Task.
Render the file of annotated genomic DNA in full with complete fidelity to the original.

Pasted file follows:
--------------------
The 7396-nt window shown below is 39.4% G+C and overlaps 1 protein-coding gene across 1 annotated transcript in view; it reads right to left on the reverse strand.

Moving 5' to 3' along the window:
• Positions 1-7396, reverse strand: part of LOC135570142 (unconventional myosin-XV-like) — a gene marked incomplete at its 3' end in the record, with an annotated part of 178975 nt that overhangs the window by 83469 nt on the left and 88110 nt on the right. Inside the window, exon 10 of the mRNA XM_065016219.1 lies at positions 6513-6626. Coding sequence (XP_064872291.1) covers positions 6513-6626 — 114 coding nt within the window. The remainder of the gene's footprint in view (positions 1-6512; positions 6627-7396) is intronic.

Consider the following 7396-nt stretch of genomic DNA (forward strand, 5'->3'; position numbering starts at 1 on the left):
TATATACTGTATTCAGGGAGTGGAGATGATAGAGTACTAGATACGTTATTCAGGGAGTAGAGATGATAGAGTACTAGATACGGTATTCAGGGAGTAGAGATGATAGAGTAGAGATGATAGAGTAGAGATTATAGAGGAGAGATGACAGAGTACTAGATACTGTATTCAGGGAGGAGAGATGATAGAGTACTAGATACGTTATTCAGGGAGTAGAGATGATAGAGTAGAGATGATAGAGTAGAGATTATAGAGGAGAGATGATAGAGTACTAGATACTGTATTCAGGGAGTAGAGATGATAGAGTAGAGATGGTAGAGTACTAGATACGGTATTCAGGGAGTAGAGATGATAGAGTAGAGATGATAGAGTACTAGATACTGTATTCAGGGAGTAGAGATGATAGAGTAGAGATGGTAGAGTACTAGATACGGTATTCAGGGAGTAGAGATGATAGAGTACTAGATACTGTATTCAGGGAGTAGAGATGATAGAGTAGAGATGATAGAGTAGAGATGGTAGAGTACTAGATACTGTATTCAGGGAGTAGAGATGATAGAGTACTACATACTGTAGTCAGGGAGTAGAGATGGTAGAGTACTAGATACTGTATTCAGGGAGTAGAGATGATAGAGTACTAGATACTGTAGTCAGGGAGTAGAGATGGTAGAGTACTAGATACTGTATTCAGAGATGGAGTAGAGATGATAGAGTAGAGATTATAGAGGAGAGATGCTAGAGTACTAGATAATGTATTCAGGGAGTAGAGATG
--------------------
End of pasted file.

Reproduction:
The 7396-nt window shown below is 39.4% G+C and overlaps 1 protein-coding gene across 1 annotated transcript in view; it reads right to left on the reverse strand.

Moving 5' to 3' along the window:
• Positions 1-7396, reverse strand: part of LOC135570142 (unconventional myosin-XV-like) — a gene marked incomplete at its 3' end in the record, with an annotated part of 178975 nt that overhangs the window by 83469 nt on the left and 88110 nt on the right. Inside the window, exon 10 of the mRNA XM_065016219.1 lies at positions 6513-6626. Coding sequence (XP_064872291.1) covers positions 6513-6626 — 114 coding nt within the window. The remainder of the gene's footprint in view (positions 1-6512; positions 6627-7396) is intronic.

Consider the following 7396-nt stretch of genomic DNA (forward strand, 5'->3'; position numbering starts at 1 on the left):
TATATACTGTATTCAGGGAGTGGAGATGATAGAGTACTAGATACGTTATTCAGGGAGTAGAGATGATAGAGTACTAGATACGGTATTCAGGGAGTAGAGATGATAGAGTAGAGATGATAGAGTAGAGATTATAGAGGAGAGATGACAGAGTACTAGATACTGTATTCAGGGAGGAGAGATGATAGAGTACTAGATACGTTATTCAGGGAGTAGAGATGATAGAGTAGAGATGATAGAGTAGAGATTATAGAGGAGAGATGATAGAGTACTAGATACTGTATTCAGGGAGTAGAGATGATAGAGTAGAGATGGTAGAGTACTAGATACGGTATTCAGGGAGTAGAGATGATAGAGTAGAGATGATAGAGTACTAGATACTGTATTCAGGGAGTAGAGATGATAGAGTAGAGATGGTAGAGTACTAGATACGGTATTCAGGGAGTAGAGATGATAGAGTACTAGATACTGTATTCAGGGAGTAGAGATGATAGAGTAGAGATGATAGAGTAGAGATGGTAGAGTACTAGATACTGTATTCAGGGAGTAGAGATGATAGAGTACTACATACTGTAGTCAGGGAGTAGAGATGGTAGAGTACTAGATACTGTATTCAGGGAGTAGAGATGATAGAGTACTAGATACTGTAGTCAGGGAGTAGAGATGGTAGAGTACTAGATACTGTATTCAGAGATGGAGTAGAGATGATAGAGTAGAGATTATAGAGGAGAGATGCTAGAGTACTAGATAATGTATTCAGGGAGTAGAGATG